In the public schools, transitioning students from middle school to high school is typically done through a series of steps to familiarize students with the new school, teachers, and the influx of the number of students that will be attending. For homeschoolers, it is a bit different and a little less stressful on students and teacher alike. First, the student isn’t changing schools necessarily. Second, the teachers are usually the same. Finally, unless a new baby brother or sister is born, there will likely not be an influx of new students.
Often, students can transition easily since earning high school credit can begin as early as seventh grade. For example, you have a student who thrives in language arts, so the student has worked ahead and is capable and ready for ninth grade composition. While still in seventh grade, the student can use the curriculum for freshman English and earn high school credit. The idea is that through the infusion of one class here and there, by the time the student is actually entering high school grade level, he or she would already have earned a few high school credits.
In like manner, if a student is not quite up to grade level, he or she can still be transitioned into high school by talking with the student to let him or her know that the course work will count toward points for earning a high school diploma. It is not too late to set higher standards for our kids and position them to graduate earlier than they would have in public school. We want to remember that our kids each have a call on their lives, and it is our job to assist in properly preparing them for the career or job they will one day have for the Kingdom of God.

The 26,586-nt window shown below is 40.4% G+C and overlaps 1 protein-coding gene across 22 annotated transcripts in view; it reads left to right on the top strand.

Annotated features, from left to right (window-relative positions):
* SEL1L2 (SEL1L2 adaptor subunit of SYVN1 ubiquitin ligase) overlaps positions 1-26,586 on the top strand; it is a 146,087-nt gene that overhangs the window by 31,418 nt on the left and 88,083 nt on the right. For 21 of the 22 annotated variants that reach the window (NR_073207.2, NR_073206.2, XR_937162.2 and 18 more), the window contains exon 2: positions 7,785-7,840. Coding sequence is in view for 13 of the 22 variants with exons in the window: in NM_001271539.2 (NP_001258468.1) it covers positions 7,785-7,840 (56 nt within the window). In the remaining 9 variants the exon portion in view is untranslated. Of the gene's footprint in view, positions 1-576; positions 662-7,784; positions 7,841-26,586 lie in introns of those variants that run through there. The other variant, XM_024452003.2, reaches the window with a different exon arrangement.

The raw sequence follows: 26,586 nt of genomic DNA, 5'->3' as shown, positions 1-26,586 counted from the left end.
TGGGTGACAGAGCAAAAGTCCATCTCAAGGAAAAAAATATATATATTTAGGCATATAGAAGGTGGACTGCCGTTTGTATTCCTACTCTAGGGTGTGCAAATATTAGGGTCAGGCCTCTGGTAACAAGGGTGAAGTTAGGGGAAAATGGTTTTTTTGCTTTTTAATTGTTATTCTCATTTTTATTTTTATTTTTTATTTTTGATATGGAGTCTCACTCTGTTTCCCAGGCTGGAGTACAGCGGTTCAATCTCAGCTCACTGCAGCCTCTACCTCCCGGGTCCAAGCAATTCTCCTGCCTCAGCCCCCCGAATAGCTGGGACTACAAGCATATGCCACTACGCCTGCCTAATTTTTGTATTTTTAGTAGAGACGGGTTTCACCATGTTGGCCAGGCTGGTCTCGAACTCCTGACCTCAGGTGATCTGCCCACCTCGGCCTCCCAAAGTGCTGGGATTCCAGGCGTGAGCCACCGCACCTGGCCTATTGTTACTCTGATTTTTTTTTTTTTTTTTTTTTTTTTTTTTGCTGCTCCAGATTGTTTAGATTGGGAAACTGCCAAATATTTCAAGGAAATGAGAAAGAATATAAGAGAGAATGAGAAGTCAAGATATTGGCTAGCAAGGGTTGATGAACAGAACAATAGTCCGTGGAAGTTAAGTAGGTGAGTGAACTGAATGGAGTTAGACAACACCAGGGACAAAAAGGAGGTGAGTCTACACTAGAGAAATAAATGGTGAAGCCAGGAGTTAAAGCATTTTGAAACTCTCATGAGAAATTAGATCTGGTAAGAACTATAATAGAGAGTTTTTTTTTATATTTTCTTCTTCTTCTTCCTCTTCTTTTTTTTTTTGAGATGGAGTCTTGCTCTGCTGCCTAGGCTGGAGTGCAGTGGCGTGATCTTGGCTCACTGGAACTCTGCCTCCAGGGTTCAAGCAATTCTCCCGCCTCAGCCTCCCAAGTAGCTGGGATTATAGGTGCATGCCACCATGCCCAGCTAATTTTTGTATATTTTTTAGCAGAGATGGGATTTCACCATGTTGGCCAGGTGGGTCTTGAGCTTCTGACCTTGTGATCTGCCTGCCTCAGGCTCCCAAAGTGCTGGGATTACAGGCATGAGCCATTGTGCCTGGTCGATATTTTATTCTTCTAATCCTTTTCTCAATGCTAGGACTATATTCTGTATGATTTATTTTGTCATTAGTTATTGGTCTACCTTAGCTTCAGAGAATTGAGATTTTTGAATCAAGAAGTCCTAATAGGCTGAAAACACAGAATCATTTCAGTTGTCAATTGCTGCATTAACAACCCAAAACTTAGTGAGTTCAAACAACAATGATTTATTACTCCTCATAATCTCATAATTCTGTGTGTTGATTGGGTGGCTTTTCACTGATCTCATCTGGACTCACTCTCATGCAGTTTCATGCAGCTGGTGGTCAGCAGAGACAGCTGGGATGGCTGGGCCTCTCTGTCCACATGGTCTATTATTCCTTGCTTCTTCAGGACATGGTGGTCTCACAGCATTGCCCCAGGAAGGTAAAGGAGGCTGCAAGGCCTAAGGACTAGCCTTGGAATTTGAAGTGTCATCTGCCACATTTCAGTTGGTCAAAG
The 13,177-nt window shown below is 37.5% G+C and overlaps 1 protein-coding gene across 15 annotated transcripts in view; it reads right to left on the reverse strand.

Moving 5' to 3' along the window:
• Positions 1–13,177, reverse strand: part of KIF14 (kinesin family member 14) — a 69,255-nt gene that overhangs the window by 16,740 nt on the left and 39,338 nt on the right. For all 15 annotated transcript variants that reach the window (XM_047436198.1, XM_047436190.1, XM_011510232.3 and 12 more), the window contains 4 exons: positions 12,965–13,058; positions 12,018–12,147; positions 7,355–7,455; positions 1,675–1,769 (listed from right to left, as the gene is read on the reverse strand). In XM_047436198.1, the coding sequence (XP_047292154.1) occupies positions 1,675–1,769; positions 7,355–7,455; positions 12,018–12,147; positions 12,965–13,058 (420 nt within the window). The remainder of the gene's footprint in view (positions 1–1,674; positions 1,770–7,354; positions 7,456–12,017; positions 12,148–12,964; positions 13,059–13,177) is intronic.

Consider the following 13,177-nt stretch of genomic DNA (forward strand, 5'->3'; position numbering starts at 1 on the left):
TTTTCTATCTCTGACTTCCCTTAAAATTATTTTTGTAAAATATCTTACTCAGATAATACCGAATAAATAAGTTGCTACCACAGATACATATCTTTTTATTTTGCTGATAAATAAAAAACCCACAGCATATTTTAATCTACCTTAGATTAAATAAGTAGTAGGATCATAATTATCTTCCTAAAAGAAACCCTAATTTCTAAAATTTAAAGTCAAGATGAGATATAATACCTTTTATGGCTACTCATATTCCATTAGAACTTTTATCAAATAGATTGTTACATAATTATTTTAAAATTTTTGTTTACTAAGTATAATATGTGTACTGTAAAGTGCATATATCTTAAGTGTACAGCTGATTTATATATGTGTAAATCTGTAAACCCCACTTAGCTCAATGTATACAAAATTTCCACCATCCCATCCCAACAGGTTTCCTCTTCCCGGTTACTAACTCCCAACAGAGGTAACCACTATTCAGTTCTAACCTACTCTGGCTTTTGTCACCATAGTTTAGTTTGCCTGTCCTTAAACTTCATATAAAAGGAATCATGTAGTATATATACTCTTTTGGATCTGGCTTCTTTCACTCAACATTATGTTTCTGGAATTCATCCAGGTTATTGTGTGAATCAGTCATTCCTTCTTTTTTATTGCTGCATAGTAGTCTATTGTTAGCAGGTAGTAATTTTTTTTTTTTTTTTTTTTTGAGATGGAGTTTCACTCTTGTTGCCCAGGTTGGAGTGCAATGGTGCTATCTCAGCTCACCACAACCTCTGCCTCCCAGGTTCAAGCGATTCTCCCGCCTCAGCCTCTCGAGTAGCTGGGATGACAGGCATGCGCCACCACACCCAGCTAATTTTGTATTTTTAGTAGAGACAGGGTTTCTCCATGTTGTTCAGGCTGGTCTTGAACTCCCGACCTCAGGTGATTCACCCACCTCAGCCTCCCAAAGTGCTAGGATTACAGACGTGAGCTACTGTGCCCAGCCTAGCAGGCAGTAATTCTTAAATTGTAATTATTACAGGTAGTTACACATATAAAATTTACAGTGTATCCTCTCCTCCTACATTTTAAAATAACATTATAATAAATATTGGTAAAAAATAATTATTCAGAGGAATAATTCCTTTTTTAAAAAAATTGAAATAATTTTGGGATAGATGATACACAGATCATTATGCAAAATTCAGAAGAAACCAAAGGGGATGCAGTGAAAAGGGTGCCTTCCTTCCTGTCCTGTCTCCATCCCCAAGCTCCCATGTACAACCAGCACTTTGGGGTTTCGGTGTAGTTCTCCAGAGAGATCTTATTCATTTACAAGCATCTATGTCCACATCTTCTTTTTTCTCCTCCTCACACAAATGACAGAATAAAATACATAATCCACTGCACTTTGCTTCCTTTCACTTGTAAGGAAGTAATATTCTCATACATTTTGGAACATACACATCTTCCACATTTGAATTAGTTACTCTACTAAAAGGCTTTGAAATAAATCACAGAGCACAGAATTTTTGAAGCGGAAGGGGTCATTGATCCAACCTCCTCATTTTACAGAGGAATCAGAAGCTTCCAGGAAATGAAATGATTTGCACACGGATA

One thing to consider is that for homeschoolers this transition into high school can be made quite seamlessly. This is really the preparation for what they will do when they enter college, if they choose that educational route. The biggest thing students will see is that for perhaps the first time in their schooling years, these grades are crucial, unlike grades may have been previously. Talk to your student to ease his or her fears about doing high school work. It really is building on skills, topics, concepts, and ideas they have already been taught and should not be cause for concern.
Finally, begin to talk with your child about potential careers or jobs after high school. It’s not too early to start over the summer and will give them a jump on high school and college planning when they reach that phase.
“And at the end of ten days it was seen that they were looking better and had taken on more flesh than all the youths who ate of the king’s rich dainties…As for these four youths, God gave them knowledge and skill in all learning and wisdom, and Daniel had understanding in all [kinds of] visions and dreams.” (Daniel 1:15 & 17, Amplified Bible)